THE HEAD

Introduction to the skull

Superficial face; scalp

Parotid region and deep face

Intracranial cavity; meninges

Eye and orbit

Cranial nerves

Oral cavity and contents

Ear and temporal bone


Introduction to the skull

Development of the skull

Base of skull: endochondral ossification

Bones of calvarium: intramembranous ossification

Bones of the face are partly basal and partly calvarial bones so they ossify both by intramembranous and endochondral ossification.

CALVARIAL BONES

The bones of the cranium and the underlying lobes of the brain have the same name:

At birth, the anterior fontanelle (bregma) is a diamond-shaped area between the 2 frontal bones and the 2 parietal bones. It pulsates and bulges when the baby cries. It closes by 18 months to 2 years.

In an X-ray of the skull, there is the need to differentiate the following normal structures from fractures :

The pineal gland near the center of the brain may contain corpora aranaceae (calcareous granules) and it can be used to detect displacement of the brain.

 

THE CRANIAL FOSSAE: 3 fossae forming 3 steps down to foramen magnum from front to back.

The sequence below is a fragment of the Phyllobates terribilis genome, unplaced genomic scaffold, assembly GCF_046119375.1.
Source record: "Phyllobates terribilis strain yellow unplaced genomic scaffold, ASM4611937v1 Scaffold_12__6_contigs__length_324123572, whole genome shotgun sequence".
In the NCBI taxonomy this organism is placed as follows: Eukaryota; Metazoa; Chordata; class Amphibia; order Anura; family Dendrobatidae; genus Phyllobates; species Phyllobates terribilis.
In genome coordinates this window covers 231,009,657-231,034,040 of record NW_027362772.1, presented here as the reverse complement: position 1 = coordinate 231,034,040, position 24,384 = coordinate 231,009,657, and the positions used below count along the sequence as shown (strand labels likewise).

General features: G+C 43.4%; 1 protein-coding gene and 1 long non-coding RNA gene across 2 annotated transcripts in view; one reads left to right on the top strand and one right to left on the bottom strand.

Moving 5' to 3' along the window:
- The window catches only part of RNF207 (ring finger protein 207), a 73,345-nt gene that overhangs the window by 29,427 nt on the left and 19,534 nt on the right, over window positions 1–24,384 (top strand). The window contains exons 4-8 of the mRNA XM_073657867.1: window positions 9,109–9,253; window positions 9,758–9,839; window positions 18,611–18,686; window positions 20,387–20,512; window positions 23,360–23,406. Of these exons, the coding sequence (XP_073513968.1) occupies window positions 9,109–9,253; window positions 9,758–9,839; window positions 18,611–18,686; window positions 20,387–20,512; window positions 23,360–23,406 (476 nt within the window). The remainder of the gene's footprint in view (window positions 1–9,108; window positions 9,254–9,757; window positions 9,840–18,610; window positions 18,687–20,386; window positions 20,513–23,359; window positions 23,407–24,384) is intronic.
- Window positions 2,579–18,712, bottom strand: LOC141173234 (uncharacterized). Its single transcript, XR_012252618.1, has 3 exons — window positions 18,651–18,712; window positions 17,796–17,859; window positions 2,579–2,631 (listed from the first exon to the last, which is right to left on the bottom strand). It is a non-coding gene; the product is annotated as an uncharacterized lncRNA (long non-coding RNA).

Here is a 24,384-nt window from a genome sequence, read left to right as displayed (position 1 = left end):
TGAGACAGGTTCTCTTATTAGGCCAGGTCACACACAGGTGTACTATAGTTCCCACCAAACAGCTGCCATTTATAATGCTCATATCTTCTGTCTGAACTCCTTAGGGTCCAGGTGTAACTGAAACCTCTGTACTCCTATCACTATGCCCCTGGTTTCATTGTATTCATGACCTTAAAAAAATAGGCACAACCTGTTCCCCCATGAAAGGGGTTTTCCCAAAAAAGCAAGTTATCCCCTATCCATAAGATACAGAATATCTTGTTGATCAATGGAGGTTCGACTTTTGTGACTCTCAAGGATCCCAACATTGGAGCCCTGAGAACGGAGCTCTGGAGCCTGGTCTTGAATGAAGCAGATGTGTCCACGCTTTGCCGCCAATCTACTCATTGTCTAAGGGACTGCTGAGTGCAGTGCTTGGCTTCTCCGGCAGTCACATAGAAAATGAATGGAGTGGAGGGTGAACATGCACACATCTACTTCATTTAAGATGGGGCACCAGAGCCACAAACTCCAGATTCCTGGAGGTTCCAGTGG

1) Anterior cranial fossa:

2) Middle cranial fossa

The middle meningeal artery enters the skull through the foramen spinosum and its groove can be traced laterally and anteriorly on the squamous portion of the temporal bone before dividing into anterior and posterior (frontal and parietal) branches.

3) Posterior cranial fossa

The posterior cranial fossa contains:

The superior sagittal sinus is continuous with the right transverse sinus whereas the smaller straight sinus is continuous with the left transverse sinus. The right jugular foramen is thus usually larger than the left.

THE EXTERIOR OF THE BASE OF THE SKULL

The internal carotid artery:

THE SKELETON OF THE FACE

In the orbit are found:

The supraorbital, infraorbital and mental foramina, lie on a vertical line and transmit the ophthalmic, maxillary and mandibular divisions of the trigeminal (Vth cranial) nerve.